Tag: Financial

UK staffing firm Impellam Group plc reported revenue today for the six months ending 2 July 2021 of £1.09b, an increase of 8.2 percent on a like-for-like basis when compared to the previous year.

Revenue reportedly grew in the first half of the year as trading recovered in the US, UK and Europe regions after the impact of the pandemic from Q2 2020. US and UK operations saw the strongest gross profit growth over the half year, up 13.3 percent and 9.9 percent respectively, while APAC is still impacted by COVID-19 and declined by 10.6 percent.

The Group reported a temporary recruitment gross profit increase of 6.8 percent and permanent recruitment up 33.7 percent; with permanent recruitment now making up 10.6 percent of gross profit.

Julia Robertson, Chief Executive Officer of Impellam, said, “Our H1 performance has surpassed expectations. We started 2021 with a degree of optimism following the decisive moves we made in 2020 to re-shape our business for the long term by transforming and de-layering our business to free up our virtuosos to do what they do best, finding good work for people and people for good work.”

“However, almost immediately, the UK was placed back into lockdown and schools were closed meaning that we reverted to the well-trodden home working patterns of 2020 with practised speed and agility,” Robertson said. “With a simplified regional business structure and reduced management layers we have reacted quickly to changing end-market conditions and have made significant investments in digitalisation and new virtuoso fee earners whilst retaining the substantial cost base savings from the transformation of our business in 2020.”

 

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Employers believe they are doing a good job at supporting their workers’ retirement savings but recognise they are lacking when it comes to other areas of their financial wellbeing.

This was the finding of a study of 171 UK organisations conducted by Willis Towers Watson between February and March of this year.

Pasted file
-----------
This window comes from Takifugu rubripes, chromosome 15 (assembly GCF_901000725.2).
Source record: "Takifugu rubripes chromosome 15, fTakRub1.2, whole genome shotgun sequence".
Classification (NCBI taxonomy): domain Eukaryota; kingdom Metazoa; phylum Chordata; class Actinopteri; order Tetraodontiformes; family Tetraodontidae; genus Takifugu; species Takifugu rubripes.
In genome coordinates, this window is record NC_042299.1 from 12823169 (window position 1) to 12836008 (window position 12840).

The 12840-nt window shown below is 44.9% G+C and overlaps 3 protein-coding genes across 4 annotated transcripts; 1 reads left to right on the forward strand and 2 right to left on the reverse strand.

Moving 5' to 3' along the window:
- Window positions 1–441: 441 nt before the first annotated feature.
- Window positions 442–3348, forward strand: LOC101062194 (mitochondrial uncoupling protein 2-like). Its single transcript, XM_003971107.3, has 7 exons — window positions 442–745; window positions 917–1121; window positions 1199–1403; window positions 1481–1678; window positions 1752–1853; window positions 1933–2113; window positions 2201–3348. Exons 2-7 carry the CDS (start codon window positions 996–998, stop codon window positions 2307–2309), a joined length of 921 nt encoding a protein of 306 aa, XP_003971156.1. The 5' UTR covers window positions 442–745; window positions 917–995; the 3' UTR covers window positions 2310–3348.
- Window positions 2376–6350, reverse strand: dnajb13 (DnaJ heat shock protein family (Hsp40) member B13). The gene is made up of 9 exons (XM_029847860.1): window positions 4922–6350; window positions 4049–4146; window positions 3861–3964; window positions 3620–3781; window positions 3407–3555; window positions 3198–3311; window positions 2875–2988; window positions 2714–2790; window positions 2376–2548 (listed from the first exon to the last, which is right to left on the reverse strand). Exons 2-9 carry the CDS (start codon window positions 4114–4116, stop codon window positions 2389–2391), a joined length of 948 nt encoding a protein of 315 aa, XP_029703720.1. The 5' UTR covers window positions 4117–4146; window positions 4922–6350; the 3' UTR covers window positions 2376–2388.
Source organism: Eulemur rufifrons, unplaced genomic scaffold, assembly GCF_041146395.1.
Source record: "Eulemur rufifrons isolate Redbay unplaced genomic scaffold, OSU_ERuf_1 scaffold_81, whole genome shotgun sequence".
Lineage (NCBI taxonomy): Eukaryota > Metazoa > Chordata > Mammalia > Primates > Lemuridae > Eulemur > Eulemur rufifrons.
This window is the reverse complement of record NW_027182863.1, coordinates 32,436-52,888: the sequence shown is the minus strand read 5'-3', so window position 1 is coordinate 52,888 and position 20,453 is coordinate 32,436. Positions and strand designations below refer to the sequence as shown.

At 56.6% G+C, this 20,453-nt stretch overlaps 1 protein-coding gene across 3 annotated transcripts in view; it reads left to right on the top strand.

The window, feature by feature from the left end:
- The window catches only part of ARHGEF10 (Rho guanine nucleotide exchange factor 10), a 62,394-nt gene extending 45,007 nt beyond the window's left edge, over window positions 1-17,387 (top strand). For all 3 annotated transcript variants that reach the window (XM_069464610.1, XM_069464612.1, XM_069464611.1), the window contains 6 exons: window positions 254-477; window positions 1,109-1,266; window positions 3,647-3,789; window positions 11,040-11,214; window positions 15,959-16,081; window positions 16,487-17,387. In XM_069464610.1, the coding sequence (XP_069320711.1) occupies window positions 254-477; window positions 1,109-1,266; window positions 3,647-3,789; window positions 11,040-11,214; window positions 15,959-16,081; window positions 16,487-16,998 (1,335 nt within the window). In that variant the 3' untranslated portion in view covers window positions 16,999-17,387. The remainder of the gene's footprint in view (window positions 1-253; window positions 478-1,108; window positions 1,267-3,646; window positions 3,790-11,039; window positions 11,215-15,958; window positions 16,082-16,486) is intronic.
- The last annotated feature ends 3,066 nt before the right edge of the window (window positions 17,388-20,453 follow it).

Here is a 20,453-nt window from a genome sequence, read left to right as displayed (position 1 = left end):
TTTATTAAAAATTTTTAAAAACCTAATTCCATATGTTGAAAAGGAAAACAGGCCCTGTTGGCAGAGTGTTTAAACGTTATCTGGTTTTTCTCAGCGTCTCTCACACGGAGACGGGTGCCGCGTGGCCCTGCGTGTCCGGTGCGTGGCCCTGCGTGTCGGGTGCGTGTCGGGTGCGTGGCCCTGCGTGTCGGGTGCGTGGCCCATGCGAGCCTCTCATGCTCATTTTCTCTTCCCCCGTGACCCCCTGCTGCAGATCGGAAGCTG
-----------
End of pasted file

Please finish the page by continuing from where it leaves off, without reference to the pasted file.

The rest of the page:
According to the company’s Future of Financial Wellbeing study, 76% of employers believe that their employees want them to be more proactive in helping improve their financial standing, while 36% thought the pandemic had had a negative impact on their employees’ finances.

Richard Sweetman, financial wellbeing lead at Willis Towers Watson, said: “Organisations realise employees are currently facing a wider array of financial challenges and are looking to evolve from a focus on helping employees save for retirement, to adopt broader financial wellbeing programmes that provide the help they need.

“Many employers are now accelerating their focus on financial wellbeing in response to COVID-19, and the associated economic impacts.”

Looking beyond retirement

Although 47% of employers acknowledged that their employees face challenges saving for retirement, more than half (61%) were confident their retirement savings provision was sufficient.

However, there was widespread recognition than when it came to helping employees build emergency savings and manage day-to-day costs and debt, there was a lack of support. About half of the employers surveyed said they intended to provide assistance in these areas over the next two years.

“Debt and the ability for employees to make ends meet should be a particularly important area for employers to focus on, with almost a quarter of employees seemingly affected. We know from employee research that when these issues do come up, they have a particularly detrimental impact on mental health and wellbeing,” said Sweetman.

Specifically, employers said they were planning to introduce at least one extra workplace savings option within the next two years. At present general savings or investment accounts, corporate ISAs and Lifetime ISAs are only offered by a small number of employers.

More comprehensive financial education is also on the agenda – online educational resources are already provided by more than half of employers, with a further third likely to introduce these in the next two years.

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